by Camille Knop, ARCA Alumna '14
“We all like to feel useful. Whatever ability we happen to have, we like to make use of it,” explains Mark Landis in the newly-released documentary, “Art and Craft,” which traces his career in art forgery. “And copying pictures is my gift.”
Landis has been in the news since 2010, when it was discovered that he had donated over one hundred forgeries over a period of thirty years, spanning forty-six museums across twenty states. Although Landis’ actions could be considered fraudulent, the fact that he never sold his forgeries makes them legal. “Art and Craft” paints a portrait of Landis’ character that satisfies this contradiction and exposes a motive that is unexpected yet relatable.
Directed by Sam Cullman, Jennifer Grausman, and Mark Becker, “Art and Craft” often feels more like a documentary of a performance artist than that of an art forger. During its New York City release at the Angelika Film Center last month, the audience scoffed, giggled, and outright laughed in disbelief as they watched Landis at work. He forged countless images with undeniable talent, skillfully portrayed generous donors under various aliases, and teased museums into taking the bait. The genius of Mark Landis lies in the process of deception as much as in the forged work itself.
Most discovered art forgers are found to be motivated by a desire for financial gain and for revenge on an unforgiving and fickle art market. Artists themselves, they use their talents to benefit from the over-dependence of artistic value on authenticity. Ironically, their soft spots are similar to those of the museum directors interviewed in the film: art and money.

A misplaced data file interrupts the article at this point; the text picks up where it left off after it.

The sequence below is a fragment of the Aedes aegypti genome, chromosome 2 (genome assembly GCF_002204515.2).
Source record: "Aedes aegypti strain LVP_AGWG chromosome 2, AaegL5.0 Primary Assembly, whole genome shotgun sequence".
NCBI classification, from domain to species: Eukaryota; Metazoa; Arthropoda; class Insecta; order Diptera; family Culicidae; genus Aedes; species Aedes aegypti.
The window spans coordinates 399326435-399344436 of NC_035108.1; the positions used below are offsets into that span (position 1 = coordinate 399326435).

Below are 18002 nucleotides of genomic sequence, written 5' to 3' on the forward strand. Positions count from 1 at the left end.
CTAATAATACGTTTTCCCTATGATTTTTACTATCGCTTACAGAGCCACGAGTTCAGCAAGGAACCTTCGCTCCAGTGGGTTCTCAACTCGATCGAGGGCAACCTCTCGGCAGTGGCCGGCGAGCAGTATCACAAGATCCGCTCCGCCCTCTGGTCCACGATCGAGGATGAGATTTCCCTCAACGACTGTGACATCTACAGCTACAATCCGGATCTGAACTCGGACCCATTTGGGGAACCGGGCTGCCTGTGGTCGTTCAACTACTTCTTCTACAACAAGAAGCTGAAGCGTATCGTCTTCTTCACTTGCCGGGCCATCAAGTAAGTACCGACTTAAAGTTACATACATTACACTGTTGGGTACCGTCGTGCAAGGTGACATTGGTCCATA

Landis, on the other hand, is interested in a different kind of profit. Unlike other art forgers, he claims he does not identify himself as an artist. Although he enjoys creating copies and duping experts, Landis is unique in that he gets the most pleasure out of impersonating art collectors. The friendly attention he receives from museum staff, although likely as insincere as his act, is what he craves and, ultimately, why he forges. “Art and Craft” traces this desire to emulate collectors he had seen in 'James Bond' films. In fact, his performances are inspired by the films and TV shows he watched as a child. He quotes them verbatim, almost as though they were original thoughts. “Necessity is the mother of invention, but sometimes the step-mother of deception,” is one such quote taken from "Charlie Chan’s Secret" (1936).
Questions surrounding the future of Mark Landis’ work were brought up during the Q&A that followed the New York screening of “Art and Craft”. After having been featured in both a solo exhibition at the University of Cincinnati and in the film itself, it is clear that Mark Landis will have to put an end to his “philanthropic” career. Although he is unsure as to what his next step will be, when asked by an audience member if he would now be interested in selling his copies, Landis replied, "I may be eccentric, but I'm not crazy."
Ms. Knop studied art history and visual arts at Columbia University (Class of 2014).